Hsp70 and Hsp90 are well-conserved molecular chaperones that bind and fold a a large proportion of proteins in the cell. Many cancer proteins are inherently unstable and need chaperones to maintain activity.We are interested in the basic question of the role of molecular chaperones in breast and prostate cancer. We are focused in novel ways to manipulate Hsp70 function by either inhibiting specific “helper” co-chaperone proteins such as Hsp40 or by modulating phosphorylation on Hsp70. By “fine-tuning” Hsp70 function, we hope to identify novel ways to destabilize cancer proteins.
The Truman lab incorporates protein biochemistry, molecular biology, proteomics, systems biology, bacterial and yeast genetics and cell culture technologies.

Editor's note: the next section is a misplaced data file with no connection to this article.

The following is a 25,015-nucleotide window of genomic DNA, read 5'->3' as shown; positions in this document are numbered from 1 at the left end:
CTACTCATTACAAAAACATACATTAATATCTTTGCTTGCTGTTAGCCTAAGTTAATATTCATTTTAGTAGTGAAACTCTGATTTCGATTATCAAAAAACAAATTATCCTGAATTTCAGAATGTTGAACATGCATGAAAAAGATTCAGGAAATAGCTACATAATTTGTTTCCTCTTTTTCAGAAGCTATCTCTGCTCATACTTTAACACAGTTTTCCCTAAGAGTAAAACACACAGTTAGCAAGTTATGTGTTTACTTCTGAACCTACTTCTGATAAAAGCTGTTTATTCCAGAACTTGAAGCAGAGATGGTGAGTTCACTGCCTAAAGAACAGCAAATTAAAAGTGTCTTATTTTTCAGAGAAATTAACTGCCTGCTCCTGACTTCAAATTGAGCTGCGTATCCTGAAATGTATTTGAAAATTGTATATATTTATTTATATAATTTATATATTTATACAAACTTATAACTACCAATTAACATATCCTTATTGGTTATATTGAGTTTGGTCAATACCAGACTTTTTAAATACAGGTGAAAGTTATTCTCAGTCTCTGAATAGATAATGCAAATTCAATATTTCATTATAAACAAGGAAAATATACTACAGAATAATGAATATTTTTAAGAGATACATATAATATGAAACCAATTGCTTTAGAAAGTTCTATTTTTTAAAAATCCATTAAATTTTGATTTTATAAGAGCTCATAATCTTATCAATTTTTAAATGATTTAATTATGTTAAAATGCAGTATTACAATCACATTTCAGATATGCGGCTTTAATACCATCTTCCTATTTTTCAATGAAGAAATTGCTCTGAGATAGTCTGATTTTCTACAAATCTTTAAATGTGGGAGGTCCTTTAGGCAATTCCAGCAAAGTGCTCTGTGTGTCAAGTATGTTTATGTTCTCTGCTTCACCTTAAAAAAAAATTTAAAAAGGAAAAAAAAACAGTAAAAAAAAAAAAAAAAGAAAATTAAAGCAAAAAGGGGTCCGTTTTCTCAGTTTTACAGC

Keywords: protein-protein interactions, protein folding, CRISPR-CAS9, breast cancer, signal transduction, phosphorylation, Hsp70, Hsp90, cell cycle, DNA damage response, yeast genetics.
Interested in working with CRISPR-CAS9?
Our lab utilizes CRISPR to knockout, mutate and epitope tag genes. If you are interested in collaborating on a CRISPR project, please click here for more details!
NIH-funded research opportunities for postdocs, graduate and undergraduate students available!
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